June 20, 2014, Washington D.C. – Last month, the Public Affairs Alliance of Iranian Americans (PAAIA) released its 2014 National Public Opinion Survey of Iranian Americans, the sixth such survey PAAIA has commissioned since its creation in 2008. The report includes the poll results themselves as well as extensive demographic information on those questioned. While the poll results have, understandably, attracted the lion’s share of attention, it would be a mistake to neglect the demographic information included in the report.
The picture that emerges from the demographic data is one of a community that is well-educated, relatively affluent, and religiously and politically diverse.
Foreign Born vs. U.S. Born
A large number of respondents (87%) of the 2014 sample reported being born in Iran. (This compares with the U.S. Census Bureau’s finding that approximately 60% of Iranian Americans are foreign-born). The overrepresentation in this survey of foreign-born Iranian Americans is reflective of the fact that the median age of second-generation Iranian Americans is currently only 17 years old, so many of them are part of their parents’ households, and while their parents may take the survey, they are not eligible to do so. Thus, the foreign-born proportion in the Census data is in a sense “diluted” by those who were not eligible to take this survey. The median age of Iranian Americans born in Iran is currently 49 years of age.
This year’s survey results revealed that 20% reported having a 4-year college degree, and 31% of respondents reported having graduate education or a professional advanced degree, reflecting very high levels of educational attainment in the Iranian American community. This is corroborated by the figures of 28% with Bachelor’s degrees and 25% with graduate degrees for foreign-born Iranian Americans. This level of educational attainment dramatically exceeds the educational attainment of native U.S.-born individuals, 17% of whom have Bachelor’s degrees and 10% of whom have graduate or professional degrees.
Greater education tends to mean greater affluence, and this holds true for the Iranian American community as well. Similar to previous PAAIA surveys, in the 2014 survey, a majority—57%—stated that their household income was $60,000 or more. According to Census Bureau data for 2011, only forty-two percent of Americans as a whole earned at the same rate. Approximately 30% of Iranian Americans in the 2014 survey reported a household income of $100,000 or more, whereas the 2011 Census Bureau figures showed only 21% of Americans as a whole earning that much.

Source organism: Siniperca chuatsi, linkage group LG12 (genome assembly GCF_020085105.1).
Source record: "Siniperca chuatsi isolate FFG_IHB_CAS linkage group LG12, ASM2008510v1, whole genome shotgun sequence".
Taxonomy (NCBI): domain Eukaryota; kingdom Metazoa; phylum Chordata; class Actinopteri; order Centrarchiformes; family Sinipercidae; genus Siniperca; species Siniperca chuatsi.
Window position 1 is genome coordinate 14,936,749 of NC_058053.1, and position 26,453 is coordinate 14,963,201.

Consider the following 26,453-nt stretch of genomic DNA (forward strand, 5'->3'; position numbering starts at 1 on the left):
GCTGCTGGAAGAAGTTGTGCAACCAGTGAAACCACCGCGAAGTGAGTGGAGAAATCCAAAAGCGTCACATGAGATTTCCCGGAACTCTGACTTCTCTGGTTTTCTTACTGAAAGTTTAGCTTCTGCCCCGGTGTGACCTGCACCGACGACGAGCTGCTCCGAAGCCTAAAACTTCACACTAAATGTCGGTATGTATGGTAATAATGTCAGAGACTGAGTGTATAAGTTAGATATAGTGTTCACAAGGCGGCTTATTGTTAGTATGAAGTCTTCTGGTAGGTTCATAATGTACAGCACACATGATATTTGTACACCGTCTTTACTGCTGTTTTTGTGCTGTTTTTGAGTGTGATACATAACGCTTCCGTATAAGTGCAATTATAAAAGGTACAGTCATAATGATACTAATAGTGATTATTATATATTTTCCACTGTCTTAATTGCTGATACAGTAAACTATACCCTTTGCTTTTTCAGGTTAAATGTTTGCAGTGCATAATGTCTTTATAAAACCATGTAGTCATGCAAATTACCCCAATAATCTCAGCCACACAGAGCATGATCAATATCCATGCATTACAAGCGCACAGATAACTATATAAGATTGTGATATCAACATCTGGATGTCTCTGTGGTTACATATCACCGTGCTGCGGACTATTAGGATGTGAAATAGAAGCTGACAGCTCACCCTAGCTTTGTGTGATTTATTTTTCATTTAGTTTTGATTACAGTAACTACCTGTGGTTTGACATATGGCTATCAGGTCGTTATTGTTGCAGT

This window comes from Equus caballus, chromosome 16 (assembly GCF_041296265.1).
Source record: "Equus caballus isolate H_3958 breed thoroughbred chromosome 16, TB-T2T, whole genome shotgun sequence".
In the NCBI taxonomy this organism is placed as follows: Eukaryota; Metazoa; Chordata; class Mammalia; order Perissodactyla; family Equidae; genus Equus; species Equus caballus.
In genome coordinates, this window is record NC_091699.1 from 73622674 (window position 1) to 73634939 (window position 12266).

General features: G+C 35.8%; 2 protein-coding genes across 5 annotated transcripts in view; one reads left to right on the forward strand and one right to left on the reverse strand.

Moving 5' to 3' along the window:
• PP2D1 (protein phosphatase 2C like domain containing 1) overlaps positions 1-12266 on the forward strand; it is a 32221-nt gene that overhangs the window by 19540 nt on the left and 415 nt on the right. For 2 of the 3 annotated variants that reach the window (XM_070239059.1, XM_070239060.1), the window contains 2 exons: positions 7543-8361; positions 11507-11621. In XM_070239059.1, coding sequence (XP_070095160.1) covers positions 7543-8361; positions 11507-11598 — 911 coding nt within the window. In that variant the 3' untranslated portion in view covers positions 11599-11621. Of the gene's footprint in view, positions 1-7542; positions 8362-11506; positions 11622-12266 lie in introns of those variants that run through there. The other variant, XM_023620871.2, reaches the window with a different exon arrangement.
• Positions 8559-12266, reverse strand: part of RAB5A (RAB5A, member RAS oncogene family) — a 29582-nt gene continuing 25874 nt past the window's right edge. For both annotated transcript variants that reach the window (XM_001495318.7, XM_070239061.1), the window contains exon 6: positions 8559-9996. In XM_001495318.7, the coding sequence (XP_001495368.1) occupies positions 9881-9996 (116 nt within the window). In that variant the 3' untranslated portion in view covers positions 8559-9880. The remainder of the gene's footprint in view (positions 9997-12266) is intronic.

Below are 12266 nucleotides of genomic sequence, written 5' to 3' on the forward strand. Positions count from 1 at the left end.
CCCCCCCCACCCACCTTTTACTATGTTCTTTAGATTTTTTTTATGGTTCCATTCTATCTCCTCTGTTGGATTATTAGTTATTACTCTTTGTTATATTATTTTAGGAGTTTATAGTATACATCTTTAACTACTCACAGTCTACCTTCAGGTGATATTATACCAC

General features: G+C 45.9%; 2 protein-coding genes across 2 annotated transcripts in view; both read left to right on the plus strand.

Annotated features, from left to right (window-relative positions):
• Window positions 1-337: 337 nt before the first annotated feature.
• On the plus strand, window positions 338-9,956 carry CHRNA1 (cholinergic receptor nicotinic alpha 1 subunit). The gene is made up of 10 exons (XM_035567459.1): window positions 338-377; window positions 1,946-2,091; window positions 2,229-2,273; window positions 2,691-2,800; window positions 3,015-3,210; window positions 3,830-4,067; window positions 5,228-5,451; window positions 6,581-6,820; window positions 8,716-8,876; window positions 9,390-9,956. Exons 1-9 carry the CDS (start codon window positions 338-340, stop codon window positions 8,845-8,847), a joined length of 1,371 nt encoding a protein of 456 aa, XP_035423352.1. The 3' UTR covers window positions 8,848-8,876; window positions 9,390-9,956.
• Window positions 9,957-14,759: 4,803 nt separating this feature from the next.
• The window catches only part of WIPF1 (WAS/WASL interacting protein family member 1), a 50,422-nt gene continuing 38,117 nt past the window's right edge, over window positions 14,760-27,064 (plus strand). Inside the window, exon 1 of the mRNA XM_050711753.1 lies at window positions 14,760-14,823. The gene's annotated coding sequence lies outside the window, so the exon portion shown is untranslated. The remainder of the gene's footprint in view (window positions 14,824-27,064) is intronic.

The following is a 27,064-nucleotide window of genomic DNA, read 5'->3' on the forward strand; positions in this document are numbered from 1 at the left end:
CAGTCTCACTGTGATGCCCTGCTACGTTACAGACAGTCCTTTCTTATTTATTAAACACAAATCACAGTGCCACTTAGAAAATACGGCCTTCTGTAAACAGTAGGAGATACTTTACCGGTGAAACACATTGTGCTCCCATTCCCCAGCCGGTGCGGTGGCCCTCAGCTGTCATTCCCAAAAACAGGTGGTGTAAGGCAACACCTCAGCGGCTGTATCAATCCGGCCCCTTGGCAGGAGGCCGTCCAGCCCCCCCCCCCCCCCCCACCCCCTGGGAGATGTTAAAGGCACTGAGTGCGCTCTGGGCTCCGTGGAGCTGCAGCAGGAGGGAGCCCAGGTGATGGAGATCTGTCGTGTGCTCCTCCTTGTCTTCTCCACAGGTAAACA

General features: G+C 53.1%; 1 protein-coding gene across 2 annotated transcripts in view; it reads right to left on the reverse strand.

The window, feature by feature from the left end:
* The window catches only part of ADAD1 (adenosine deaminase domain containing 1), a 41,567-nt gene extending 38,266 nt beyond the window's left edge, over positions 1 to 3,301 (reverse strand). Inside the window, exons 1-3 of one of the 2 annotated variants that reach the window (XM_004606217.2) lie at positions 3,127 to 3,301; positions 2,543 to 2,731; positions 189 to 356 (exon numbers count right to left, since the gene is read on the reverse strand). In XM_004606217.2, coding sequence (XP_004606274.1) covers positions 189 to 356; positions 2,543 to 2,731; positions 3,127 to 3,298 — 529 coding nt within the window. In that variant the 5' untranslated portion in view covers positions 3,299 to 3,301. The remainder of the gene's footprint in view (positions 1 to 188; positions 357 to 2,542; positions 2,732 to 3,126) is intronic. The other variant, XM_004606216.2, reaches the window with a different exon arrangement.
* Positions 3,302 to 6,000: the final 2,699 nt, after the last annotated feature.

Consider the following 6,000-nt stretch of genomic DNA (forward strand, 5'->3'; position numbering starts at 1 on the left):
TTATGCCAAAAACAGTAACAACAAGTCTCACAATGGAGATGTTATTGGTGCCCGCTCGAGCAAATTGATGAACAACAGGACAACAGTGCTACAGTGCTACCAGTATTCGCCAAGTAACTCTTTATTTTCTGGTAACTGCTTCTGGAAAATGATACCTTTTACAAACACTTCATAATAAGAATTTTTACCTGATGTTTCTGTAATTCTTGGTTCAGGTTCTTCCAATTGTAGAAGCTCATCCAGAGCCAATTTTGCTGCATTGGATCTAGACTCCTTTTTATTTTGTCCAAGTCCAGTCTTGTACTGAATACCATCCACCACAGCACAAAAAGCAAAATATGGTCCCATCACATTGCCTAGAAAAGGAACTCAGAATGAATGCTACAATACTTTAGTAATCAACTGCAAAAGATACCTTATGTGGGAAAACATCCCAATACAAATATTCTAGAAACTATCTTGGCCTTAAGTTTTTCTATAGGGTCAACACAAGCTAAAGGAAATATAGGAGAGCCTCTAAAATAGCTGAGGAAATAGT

The religious preferences in the 2014 survey results reflect that although the largest single religious group among Iranian Americans is Muslim (24%), there is tremendous variation and multiplicity in the beliefs of Iranian Americans. Other religious affiliations are also represented, including but not limited to Jewish (8%) and Baha’i (8%). Importantly, there are a large number (41%) of Iranian Americans who identify their religious preference as other, atheist, or agnostic.
Political Party Affiliation
The party affiliations of Iranian Americans appear to have changed somewhat from previous years. There are fewer self-identified Democrats, and this seems to correspond with the higher rates of disapproval of President Obama’s handling of Iran. However, the overall self-identified number of Republicans is relatively low in the Iranian American community. In 2014, 33% of Iranian Americans identified themselves as Democrats, while 23% consider themselves to be independent and 12% as Republicans.
Census data reveals that 71% of foreign-born Iranian Americans are naturalized U.S. citizens. Survey results of 26% of Iranian Americans who are “not politically active” corroborates the possibility that the respondents are not yet eligible to have formal involvement in U.S. politics.
Being one of the only regular sources of demographic information on the Iranian American community, the data contained in the 2014 National Public Opinion Survey of Iranian Americans has great potential for assisting in future research on this community and its evolution.
PAAIA’s surveys, which are used by policy-makers, media, and the general public to gain a better understanding of our community, paint the picture of a community that is, in many ways, different from how it is often times portrayed by mainstream media. The community is diverse and relatively affluent and has strong connections to its culture and heritage. In addition to maintaining close ties to the people of Iran, they have assimilated well to the social and economic fabric of America, and have contributed substantially to the prosperity of the country.
Click here to read PAAIA’s report on Iranian American immigration and assimilation.